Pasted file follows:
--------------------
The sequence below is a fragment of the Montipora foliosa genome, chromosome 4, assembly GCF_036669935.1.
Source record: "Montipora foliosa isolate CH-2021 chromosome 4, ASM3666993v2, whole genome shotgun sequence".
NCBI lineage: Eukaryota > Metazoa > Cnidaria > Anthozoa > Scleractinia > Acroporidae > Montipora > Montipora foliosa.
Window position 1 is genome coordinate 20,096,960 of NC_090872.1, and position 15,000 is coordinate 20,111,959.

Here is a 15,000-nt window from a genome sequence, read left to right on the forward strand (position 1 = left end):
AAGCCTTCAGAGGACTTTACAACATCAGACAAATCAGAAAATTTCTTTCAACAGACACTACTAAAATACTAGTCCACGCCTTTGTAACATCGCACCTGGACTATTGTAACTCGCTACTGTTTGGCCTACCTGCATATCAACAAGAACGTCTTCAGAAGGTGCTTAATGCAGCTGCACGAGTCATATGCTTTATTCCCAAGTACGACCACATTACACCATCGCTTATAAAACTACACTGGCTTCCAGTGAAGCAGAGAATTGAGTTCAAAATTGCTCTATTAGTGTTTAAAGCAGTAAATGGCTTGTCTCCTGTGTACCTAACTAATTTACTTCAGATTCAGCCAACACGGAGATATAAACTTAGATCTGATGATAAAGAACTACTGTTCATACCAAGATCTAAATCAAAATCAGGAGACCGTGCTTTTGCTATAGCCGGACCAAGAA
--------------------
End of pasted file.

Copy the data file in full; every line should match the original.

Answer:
The sequence below is a fragment of the Montipora foliosa genome, chromosome 4, assembly GCF_036669935.1.
Source record: "Montipora foliosa isolate CH-2021 chromosome 4, ASM3666993v2, whole genome shotgun sequence".
NCBI lineage: Eukaryota > Metazoa > Cnidaria > Anthozoa > Scleractinia > Acroporidae > Montipora > Montipora foliosa.
Window position 1 is genome coordinate 20,096,960 of NC_090872.1, and position 15,000 is coordinate 20,111,959.

Here is a 15,000-nt window from a genome sequence, read left to right on the forward strand (position 1 = left end):
AAGCCTTCAGAGGACTTTACAACATCAGACAAATCAGAAAATTTCTTTCAACAGACACTACTAAAATACTAGTCCACGCCTTTGTAACATCGCACCTGGACTATTGTAACTCGCTACTGTTTGGCCTACCTGCATATCAACAAGAACGTCTTCAGAAGGTGCTTAATGCAGCTGCACGAGTCATATGCTTTATTCCCAAGTACGACCACATTACACCATCGCTTATAAAACTACACTGGCTTCCAGTGAAGCAGAGAATTGAGTTCAAAATTGCTCTATTAGTGTTTAAAGCAGTAAATGGCTTGTCTCCTGTGTACCTAACTAATTTACTTCAGATTCAGCCAACACGGAGATATAAACTTAGATCTGATGATAAAGAACTACTGTTCATACCAAGATCTAAATCAAAATCAGGAGACCGTGCTTTTGCTATAGCCGGACCAAGAA